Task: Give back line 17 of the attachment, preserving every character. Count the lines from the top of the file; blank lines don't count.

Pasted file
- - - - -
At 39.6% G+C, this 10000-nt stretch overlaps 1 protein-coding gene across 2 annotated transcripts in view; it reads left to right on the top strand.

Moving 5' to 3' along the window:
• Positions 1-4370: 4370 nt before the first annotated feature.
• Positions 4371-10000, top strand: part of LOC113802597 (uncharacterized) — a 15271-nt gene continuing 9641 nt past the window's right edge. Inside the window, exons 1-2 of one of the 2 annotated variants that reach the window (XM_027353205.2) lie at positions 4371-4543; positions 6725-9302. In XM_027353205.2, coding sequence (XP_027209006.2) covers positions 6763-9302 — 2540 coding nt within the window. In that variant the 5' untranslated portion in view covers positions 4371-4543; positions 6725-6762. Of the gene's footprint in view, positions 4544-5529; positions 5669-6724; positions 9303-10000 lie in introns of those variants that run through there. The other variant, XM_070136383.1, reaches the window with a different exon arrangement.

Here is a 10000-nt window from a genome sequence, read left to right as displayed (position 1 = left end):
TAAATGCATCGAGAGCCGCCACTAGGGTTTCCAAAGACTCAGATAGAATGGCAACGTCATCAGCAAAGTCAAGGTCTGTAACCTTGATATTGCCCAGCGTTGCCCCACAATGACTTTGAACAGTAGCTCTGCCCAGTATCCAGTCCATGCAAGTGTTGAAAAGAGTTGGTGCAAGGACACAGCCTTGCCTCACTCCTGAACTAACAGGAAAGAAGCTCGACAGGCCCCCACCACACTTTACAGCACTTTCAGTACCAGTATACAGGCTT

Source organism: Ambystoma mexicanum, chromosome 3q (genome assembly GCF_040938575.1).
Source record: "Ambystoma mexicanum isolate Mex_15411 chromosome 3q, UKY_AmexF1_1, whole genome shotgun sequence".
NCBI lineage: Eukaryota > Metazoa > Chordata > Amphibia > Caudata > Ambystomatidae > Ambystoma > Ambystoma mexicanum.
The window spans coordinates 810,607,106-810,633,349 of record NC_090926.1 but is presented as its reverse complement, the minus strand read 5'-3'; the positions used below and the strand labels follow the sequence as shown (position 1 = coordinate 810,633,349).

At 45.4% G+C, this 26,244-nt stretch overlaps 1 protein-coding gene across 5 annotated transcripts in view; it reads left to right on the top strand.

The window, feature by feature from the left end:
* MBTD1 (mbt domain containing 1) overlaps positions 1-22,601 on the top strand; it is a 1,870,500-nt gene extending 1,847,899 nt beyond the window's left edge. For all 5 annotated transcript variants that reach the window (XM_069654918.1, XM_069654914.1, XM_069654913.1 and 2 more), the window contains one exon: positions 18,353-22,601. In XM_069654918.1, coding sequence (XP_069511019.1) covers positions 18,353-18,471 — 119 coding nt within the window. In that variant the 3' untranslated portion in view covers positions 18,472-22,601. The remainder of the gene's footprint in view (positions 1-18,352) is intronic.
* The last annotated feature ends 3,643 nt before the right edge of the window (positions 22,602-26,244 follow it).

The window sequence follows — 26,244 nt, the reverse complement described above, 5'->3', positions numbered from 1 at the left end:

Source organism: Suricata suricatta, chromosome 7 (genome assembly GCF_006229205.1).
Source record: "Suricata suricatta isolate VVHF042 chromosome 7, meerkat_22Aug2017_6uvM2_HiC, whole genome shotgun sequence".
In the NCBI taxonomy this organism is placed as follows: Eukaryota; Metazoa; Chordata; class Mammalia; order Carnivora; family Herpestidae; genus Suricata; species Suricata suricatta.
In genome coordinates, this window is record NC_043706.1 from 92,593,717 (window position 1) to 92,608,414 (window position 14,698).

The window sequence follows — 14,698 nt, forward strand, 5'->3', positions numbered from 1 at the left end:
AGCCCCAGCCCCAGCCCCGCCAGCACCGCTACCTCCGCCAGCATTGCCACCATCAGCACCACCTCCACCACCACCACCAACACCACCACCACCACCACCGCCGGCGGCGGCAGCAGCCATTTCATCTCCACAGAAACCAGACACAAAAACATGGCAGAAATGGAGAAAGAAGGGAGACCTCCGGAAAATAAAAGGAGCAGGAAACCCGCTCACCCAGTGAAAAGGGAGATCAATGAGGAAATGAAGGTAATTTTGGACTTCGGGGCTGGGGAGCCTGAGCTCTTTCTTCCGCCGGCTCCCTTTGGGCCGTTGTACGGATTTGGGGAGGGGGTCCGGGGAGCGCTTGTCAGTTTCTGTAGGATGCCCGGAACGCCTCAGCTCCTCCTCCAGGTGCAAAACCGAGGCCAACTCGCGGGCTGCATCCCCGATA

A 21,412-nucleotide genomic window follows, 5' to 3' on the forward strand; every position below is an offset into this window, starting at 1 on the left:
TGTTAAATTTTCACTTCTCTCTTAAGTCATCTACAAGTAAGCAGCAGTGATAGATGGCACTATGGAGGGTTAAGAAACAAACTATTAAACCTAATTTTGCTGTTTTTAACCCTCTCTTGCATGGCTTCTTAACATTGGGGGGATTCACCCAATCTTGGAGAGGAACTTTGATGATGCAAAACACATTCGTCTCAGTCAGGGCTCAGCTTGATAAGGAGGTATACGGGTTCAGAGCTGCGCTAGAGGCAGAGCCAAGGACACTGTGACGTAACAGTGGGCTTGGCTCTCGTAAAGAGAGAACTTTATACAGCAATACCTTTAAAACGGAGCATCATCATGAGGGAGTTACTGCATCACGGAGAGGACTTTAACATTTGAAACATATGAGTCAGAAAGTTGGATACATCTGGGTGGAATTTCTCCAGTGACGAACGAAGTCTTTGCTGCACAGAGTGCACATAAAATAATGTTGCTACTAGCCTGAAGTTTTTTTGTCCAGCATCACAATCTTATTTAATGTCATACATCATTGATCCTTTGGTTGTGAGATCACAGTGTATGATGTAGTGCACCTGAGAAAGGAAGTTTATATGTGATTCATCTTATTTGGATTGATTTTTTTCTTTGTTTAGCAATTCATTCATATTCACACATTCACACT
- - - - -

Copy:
Source record: "Suricata suricatta isolate VVHF042 chromosome 7, meerkat_22Aug2017_6uvM2_HiC, whole genome shotgun sequence".